For most of its history, the U.S. military has maintained a policy of exclusion toward lesbian, gay, bisexual, and transgender (LGBT) people serving in uniform. The justifications for these exclusions have included the view that being homosexual or transgender is a psychological disorder, that it undermines military morale and effectiveness, and a fear that LGBT people would be vulnerable to foreign espionage. Explicit policies banning consensual homosexual sex—and excluding from service those who engage in it—date to the period between World Wars I and II, but de facto efforts at exclusion have existed since the early days of the republic. Regulations governing homosexuals in the military came under pressure in the 1970s and 1980s as societal views toward lesbian, gay, and bisexual (LGB) people changed, and those LGB service members discharged under the policy increasingly challenged their treatment in court. (Public pressure to change regulations governing transgender people in the military arose mostly in the 2000s, though litigation efforts date to the 1970s.) In addition to general shifts in public and legal opinion, the debate over LGB people serving in the U.S. military was affected by the experience of foreign militaries that allow LGB people to serve. United States law began to loosen formal restrictions on LBG people serving in uniform with the passage of “Don’t Ask, Don’t Tell” (DADT) in 1994, but it still required LGB people to serve in secret. Changing public perceptions of LGB people and problems implementing the ban galvanized support for eliminating such restrictions. In 2010, President Obama signed legislation repealing DADT and removing all restrictions on LGB people serving in the military. However, transgender people do not enjoy the same rights. The Trump administration has revised Obama-era rules on transgender service members to enable greater exclusion. The issue is being contested in the courts and appears ripe for further political and legal dispute.

Article

The politics of crisis terminology is rarely examined directly. Crisis is an “umbrella,” under which resides a multitude of terms such as accidents, emergencies, fiascos, disasters, and catastrophes, as well as variations such as natural disasters, transboundary crises, and mega-crises. Yet the sheer diversity and frequent ambiguity among terms reflects the “politics” of how societies and political actors seek to cope with and address extreme events, which often pose a mixture of threat and opportunity. Central to an understanding is how (a) different terms are means of framing issues such as the scale and causes of the crisis, (b) crisis terms are part of governing strategies, and (c) nongovernmental actors (opposition parties, media, lobby groups, social movements, and citizens) can seek to influence government. A pivotal point in developing an understanding of crisis terminology is that rather bemoaning the lack of singular meanings for crisis and associated terms, or criticizing actors for “abuse” of the terms, one should recognize and accept that complex and contested crisis language and definitions are in themselves manifestations of politics in political societies.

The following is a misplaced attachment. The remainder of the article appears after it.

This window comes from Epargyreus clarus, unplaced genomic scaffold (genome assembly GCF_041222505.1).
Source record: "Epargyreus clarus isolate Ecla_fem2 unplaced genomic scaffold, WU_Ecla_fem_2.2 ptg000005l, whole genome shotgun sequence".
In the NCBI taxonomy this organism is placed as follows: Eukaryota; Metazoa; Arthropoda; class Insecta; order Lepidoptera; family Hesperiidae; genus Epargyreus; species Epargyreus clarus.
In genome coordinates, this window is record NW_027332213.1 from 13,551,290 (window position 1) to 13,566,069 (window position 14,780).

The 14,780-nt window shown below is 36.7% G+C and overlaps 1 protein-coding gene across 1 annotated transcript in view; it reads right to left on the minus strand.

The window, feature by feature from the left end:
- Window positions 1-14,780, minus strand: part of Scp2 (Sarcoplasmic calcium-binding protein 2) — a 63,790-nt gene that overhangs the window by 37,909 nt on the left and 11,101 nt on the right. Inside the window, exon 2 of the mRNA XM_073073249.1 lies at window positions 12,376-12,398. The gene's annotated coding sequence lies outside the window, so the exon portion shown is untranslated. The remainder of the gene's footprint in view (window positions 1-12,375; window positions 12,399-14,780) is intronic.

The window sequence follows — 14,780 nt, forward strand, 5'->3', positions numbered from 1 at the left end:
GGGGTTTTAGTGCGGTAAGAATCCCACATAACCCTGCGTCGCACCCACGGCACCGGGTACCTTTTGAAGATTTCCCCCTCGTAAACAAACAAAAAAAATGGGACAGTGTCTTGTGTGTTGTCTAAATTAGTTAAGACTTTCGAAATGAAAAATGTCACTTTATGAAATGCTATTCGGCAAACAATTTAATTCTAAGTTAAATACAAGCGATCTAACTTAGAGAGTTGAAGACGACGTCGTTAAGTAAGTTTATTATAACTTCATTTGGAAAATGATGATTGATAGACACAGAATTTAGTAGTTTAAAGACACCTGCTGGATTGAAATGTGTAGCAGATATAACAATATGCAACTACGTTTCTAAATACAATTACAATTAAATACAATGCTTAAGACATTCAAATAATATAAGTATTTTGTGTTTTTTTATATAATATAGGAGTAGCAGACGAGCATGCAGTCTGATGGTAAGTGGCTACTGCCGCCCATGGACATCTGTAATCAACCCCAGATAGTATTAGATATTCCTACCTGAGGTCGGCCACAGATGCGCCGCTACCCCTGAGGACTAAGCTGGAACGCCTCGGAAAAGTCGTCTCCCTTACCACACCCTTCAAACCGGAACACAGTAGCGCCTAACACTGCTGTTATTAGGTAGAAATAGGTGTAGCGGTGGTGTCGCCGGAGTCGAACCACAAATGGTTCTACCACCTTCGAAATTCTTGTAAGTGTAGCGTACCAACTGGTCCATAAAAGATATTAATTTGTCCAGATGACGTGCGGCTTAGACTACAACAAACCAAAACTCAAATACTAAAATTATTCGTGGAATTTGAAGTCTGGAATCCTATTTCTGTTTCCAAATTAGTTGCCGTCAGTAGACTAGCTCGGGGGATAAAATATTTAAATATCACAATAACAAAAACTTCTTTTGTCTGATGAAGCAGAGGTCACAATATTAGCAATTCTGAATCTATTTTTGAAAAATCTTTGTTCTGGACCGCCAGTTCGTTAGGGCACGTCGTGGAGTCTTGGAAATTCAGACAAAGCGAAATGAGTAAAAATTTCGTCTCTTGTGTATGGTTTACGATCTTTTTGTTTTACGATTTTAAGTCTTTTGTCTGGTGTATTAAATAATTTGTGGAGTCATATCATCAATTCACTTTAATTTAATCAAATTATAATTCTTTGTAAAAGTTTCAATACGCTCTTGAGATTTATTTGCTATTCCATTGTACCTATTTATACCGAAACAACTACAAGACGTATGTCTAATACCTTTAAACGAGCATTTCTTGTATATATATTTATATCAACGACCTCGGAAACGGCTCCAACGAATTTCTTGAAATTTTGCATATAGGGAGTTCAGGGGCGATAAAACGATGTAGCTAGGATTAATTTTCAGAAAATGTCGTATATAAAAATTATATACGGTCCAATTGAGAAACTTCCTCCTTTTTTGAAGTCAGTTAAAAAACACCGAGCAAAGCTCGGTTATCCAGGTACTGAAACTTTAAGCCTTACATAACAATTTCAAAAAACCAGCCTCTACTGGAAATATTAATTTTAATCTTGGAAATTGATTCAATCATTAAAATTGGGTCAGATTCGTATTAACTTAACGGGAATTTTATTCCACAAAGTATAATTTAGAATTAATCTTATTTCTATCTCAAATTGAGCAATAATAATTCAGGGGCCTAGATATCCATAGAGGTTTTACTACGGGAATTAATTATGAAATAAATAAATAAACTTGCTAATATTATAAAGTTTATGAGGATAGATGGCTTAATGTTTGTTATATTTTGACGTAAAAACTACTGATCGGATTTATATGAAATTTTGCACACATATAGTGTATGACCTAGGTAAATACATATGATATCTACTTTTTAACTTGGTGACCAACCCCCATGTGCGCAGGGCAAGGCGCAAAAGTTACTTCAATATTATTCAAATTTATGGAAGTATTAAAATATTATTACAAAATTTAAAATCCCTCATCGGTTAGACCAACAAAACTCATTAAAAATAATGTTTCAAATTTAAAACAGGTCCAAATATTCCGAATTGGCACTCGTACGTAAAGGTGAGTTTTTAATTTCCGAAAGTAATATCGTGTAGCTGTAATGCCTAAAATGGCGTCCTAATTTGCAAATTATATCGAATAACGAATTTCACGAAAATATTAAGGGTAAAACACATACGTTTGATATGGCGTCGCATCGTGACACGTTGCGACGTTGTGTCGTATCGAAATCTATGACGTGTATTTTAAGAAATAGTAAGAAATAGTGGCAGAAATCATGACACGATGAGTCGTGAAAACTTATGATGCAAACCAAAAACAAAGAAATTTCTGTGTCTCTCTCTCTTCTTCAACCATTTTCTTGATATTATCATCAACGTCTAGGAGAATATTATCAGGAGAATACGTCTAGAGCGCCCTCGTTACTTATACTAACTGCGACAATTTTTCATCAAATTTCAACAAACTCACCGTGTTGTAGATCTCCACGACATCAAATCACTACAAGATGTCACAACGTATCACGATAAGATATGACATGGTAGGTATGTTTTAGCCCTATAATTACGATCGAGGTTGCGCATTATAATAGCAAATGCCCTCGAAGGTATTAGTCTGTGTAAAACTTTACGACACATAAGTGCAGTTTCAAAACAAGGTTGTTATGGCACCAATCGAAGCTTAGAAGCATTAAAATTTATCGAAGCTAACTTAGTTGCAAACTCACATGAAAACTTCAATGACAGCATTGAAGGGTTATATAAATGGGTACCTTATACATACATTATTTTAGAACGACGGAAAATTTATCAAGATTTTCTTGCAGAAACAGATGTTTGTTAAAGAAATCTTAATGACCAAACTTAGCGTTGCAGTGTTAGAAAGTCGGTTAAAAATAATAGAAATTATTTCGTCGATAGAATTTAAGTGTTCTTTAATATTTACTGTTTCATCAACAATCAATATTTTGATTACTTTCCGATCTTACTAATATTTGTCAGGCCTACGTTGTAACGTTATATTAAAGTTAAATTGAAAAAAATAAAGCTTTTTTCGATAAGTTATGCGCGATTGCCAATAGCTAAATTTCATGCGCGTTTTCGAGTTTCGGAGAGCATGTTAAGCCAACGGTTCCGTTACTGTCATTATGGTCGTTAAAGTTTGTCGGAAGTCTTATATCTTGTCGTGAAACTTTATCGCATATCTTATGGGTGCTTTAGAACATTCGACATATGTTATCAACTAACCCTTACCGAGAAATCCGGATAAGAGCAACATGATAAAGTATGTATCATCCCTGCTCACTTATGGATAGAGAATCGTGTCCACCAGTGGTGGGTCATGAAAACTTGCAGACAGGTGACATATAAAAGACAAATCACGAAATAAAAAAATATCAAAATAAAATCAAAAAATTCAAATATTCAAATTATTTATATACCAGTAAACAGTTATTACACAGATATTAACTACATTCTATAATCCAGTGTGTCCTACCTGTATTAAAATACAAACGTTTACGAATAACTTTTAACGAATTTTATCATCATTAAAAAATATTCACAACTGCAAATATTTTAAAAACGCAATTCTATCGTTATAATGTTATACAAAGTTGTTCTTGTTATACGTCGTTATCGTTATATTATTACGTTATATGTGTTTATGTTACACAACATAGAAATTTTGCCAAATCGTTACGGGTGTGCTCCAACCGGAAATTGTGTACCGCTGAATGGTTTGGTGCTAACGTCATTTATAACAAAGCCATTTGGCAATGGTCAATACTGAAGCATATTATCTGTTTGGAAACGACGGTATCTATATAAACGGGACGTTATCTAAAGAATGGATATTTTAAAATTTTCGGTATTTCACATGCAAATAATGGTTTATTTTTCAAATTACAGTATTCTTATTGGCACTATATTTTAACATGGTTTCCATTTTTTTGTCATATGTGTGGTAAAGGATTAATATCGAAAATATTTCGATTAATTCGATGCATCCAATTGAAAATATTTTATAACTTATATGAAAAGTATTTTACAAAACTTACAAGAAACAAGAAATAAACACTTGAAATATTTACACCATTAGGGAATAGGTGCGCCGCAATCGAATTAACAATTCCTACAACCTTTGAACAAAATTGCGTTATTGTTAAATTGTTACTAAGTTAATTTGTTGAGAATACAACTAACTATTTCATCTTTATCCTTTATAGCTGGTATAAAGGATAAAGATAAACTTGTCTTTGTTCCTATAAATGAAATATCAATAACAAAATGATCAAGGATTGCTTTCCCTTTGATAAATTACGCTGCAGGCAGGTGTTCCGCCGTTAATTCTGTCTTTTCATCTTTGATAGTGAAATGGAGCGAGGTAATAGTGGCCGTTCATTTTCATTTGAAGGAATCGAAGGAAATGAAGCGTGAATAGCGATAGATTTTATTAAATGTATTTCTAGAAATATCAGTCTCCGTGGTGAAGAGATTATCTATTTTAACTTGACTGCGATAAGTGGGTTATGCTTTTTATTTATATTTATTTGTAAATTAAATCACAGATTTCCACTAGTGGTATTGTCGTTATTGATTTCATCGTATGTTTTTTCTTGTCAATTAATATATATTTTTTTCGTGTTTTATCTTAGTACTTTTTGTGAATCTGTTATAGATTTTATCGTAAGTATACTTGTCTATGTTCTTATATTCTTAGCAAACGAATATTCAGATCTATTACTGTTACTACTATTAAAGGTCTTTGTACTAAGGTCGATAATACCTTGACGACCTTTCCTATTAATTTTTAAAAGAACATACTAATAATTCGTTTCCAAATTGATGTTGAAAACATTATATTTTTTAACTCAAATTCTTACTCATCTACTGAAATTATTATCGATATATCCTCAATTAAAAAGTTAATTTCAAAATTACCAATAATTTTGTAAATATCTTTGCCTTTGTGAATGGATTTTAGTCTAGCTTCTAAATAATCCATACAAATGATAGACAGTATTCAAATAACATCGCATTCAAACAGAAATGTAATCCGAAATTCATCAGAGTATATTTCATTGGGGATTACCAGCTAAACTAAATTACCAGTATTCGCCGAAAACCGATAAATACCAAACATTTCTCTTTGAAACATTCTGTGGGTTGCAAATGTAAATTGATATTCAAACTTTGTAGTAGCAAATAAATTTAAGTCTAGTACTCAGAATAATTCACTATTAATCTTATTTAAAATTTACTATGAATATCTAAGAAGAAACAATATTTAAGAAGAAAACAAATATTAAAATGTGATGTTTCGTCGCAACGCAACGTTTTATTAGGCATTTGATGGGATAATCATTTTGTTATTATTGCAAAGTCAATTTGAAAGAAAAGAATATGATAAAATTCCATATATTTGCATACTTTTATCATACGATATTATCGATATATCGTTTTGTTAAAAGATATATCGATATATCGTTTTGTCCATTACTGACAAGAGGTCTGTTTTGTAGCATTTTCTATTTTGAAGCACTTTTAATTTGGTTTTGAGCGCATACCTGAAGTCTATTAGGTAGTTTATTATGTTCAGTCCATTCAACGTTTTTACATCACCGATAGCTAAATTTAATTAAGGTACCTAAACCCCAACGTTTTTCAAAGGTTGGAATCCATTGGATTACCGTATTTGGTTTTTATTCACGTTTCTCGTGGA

Article

Richard C. Eichenberg

Scholars and governments are interested in four sets of questions concerning public opinion on foreign policy and national security policy. First, what do public opinion polls measure? How do citizens, who are generally uninformed about foreign policy and world affairs, form opinions on these matters? Second, how rational is public opinion? Is it stable or volatile? Are opinions coherent? Do opinions plausibly reflect the flow of world events? Third, what factors influence the formation of citizen opinions? Specifically, what is the impact of fundamental attitudes toward war and military force, partisanship, ideology, and gender? Finally, how universal are the determinants of citizen opinion, especially on crucial issues of war and peace? Are the findings in global comparisons the same as those in the American or European contexts? Considerable scholarship has been devoted to these four questions. Scholars now characterize public opinion as rational, in the sense that it is fairly stable, coherent, and responsive to real world events. Attitudes toward war and military force are a major focus of the research literature because many specific policy attitudes flow from fundamental views of war. Gender has also become a major focus of research because many studies find that women are less supportive of the use of military force for most purposes. Finally, scholars are beginning to discover that some opinion patterns are universal across societies, while others are more affected by the individual characteristics of national societies. Studies of global public opinion have expanded greatly, with recent scholarship focusing on global attitudes toward gender equality, immigration, and climate change.